When completing projects with the continuous method we recommend that you divide your systems water volume into 1/3’s with the first third of the chlorination at a higher level then what is required by specifications. The second third at a high level but lower than the first third of water, with the last third of water at a level just above the specification requirement. This may need to vary depending on the layout of the piping system. If your system is like a tree with a main line and lateral lines going out from the main line, your chlorination result will be different compared to if you have a transmission line that has a straight run. Remember to pre-plan your testing points during construction, as the standard calls out for samples to be collected every 1,200 feet, plus at the end of the line and each branch greater than one pipe length.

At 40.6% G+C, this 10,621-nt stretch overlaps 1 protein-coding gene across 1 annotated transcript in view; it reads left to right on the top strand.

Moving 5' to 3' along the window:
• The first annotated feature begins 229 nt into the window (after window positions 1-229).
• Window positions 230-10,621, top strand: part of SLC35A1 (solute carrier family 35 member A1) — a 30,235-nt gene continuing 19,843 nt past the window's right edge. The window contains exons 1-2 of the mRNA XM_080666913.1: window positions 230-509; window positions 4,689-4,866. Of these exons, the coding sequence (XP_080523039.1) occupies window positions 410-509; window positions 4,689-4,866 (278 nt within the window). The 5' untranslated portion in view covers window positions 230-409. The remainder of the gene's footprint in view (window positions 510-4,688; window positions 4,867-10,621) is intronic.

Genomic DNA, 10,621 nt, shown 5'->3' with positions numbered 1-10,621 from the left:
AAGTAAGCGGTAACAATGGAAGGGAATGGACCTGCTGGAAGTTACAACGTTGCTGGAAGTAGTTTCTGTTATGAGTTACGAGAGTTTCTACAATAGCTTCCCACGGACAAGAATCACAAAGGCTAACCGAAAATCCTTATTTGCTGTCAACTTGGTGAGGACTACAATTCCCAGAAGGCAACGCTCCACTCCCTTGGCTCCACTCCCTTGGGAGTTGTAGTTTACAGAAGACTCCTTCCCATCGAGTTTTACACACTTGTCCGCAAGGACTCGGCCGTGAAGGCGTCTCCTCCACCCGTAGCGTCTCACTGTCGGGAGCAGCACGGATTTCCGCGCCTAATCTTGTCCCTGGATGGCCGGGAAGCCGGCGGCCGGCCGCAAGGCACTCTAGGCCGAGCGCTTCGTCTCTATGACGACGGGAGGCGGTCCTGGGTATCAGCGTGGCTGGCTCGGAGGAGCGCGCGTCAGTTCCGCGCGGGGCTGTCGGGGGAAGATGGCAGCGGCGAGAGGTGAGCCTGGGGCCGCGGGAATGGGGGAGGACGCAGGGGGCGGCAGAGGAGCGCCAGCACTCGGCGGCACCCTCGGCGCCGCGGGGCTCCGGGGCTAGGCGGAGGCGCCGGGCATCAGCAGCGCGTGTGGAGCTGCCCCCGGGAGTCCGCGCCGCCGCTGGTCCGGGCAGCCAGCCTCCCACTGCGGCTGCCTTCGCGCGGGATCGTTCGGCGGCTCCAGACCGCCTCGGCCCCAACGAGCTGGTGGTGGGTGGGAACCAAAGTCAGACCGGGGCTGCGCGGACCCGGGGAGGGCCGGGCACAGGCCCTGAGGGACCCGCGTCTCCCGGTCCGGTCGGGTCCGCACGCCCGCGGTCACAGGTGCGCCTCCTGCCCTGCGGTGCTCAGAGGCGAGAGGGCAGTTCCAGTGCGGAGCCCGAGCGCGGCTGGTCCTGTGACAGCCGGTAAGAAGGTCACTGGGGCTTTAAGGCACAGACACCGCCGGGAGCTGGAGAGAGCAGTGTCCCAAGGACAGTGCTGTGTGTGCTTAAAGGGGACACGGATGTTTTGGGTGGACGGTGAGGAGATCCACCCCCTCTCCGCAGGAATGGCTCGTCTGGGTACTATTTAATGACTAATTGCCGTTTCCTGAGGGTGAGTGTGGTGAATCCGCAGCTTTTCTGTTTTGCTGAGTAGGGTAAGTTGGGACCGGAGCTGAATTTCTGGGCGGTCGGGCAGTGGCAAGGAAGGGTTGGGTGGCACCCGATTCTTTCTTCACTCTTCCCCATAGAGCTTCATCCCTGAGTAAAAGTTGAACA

Your discharge point will vary depending on your project. If you have straight transmission line your discharge point is simple, at the end of the line. However, if your system has many lateral lines going off the main line your plan needs to be carefully laid out.
If you have a straight pipe line it’s simple to set up your dechlorination device at the end of the line on a blow-off or fire hydrant. Remember, this needs to be at the end of the line. If your fire hydrant isn’t the end of the line you should install a temporary blow-off at the end.
If your project has multiple branch lines with a main line, it’s easier if you isolate the main line from the branches, flush and dechlorinate the main line first, close the discharge point at the end of the main line, then open each branch one at a time to flush and dechlorinate each separately. When flushing the branch lines start at the beginning of your project and work to the end. You must also relocate your dechlorination device to the head of each segment you flush each time you start a new segment.